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Science has not yet invented a time machine. No Delorean powered by a life preserver wearing Michael J. Fox. No phone booth inhabited by two stoner rock stars who will someday become our world saviors. No big microwave thing like in that movie Primer (Yeah, I know, I’m one of like six people who actually saw and understood that movie, but it was late, it was Cinemax and I was really drunk.) Time travel is one of those pipe dreams we’ve long been promised, like the flying car, the robot butler and Universal Healthcare. But I have a secret for all of you. It’s here…it works…though it only goes back about ten years.

Some folks down there in what the kids call the ATL or Hotlanta or the place where drunken depressed debutantes wear curtains, they’ve invented it. Granted, it doesn’t actually go all that far back (Ten years, max) and it doesn’t actually give you a chance to actually go there physically and it’s not really a time machine in the accepted Webster definition of the word (C’mon, you think if they’d invented a real one, you wouldn’t have heard about…This is comedic satire Mr. Literal, Jeez!), it is still a heck of a chance to relive the nineties. That’s right. The closest we as a culture have to a working time machine is that little thing they call TBS.

(That’s the network, Turner Broadcasting System. Not to be confused with TBS, the affliction known as Tom Berenger Syndrome, which is defined as “a one time leading man, forced to take roles as either a soldier, sniper or man of military rank, who uncovers a conspiracy and dates the wrong woman, all in a movie so bad, it goes straight to Cinemax since video tape alone could not stand it’s sheer craptacularness. Current sufferers include Casper Van Dien, Michael T. Weiss, and Sinbad.)

Why would you want to go only ten years back? Surely, your memories are still relatively fresh from those days (unless you were a fan of Phish, lived near a coal mine or dated Lindsay Lohan). Because the nineties were a simpler time. No war. No secretive presidencies. Cheap gas. And most of all, a time when entertainment was base and simple.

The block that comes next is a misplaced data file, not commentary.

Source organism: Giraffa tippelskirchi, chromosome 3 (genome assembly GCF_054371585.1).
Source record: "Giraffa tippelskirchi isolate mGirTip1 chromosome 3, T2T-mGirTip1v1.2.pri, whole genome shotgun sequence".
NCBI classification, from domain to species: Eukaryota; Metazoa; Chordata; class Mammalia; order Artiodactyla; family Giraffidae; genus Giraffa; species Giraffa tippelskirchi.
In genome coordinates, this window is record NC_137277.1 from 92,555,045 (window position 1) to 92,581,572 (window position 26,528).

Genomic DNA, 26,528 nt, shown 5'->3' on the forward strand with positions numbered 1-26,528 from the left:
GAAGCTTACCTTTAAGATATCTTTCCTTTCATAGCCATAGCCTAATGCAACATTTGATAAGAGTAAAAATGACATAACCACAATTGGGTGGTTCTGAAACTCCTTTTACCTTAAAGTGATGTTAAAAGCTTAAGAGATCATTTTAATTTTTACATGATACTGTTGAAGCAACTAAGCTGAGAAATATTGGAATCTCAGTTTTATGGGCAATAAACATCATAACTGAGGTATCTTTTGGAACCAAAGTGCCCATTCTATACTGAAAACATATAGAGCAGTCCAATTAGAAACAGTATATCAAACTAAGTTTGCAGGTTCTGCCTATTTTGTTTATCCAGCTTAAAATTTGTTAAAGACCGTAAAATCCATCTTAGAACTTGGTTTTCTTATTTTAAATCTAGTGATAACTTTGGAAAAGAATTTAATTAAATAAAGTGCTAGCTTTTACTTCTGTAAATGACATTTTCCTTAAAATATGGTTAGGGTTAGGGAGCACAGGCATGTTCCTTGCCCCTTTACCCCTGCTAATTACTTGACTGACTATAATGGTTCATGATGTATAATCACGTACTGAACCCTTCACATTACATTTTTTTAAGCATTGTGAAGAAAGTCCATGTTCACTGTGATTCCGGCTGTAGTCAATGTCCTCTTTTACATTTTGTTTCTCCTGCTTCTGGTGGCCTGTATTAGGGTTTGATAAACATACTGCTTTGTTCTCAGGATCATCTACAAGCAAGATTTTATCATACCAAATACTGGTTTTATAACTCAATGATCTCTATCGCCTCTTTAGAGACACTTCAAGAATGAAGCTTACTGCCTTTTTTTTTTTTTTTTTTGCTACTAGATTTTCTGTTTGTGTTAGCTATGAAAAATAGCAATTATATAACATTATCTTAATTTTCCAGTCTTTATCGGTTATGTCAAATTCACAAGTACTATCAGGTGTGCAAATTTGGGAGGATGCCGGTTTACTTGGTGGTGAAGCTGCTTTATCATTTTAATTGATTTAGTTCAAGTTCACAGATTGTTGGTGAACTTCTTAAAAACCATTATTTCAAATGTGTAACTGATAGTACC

Take today’s television. All episodic series. If you miss one episode of any show nowadays, like 24, you spend the first half hour trying to figure out what you missed last week that you miss what’s going on this week (Wait, they killed that guy? Wait, what did he say? Where is the missile? Where is Keifer’s hairline? This sucks. Turn on Skinemax.) And comedies have become so full of themselves you can simply wait until the pop culture reference (Ooh, they just made fun of Nicole Richie’s anorexia…that’s right, they went there) and move on.

But nineties TV was simple. Complete half hours that tie up loose ends. Simple straightforward story lines. (Sure, you may miss have missed a major moment in the Ross and Rachel relationship, but they’ll make sure to recap you for the next six years, at least three times every episode.  Side note, the phrase “We Were on a Break” needs to be retired from the vernacular, joining “mint,” “rad,” and “Britney Spears’ career longevity.”) Seinfeld was all pop culture reference and self referential but never tried to be anything else. You can’t tell me the Two and a Half Men of the world, with their lame attempts at making the now funny are content with not also trying to be a straight forward sitcom. Even Everybody Loves Raymond, though really taking off in our own decade, still followed the core values of simple TV trying to not be more than itself. Simple, funny, fart jokes, repeat. (Forgive them, though, they were on CBS and they were always a little slow on the uptake…Murder She Wrote must have infected them all). TV had lost that and every once in a while, it helps to hop in a machine and go back.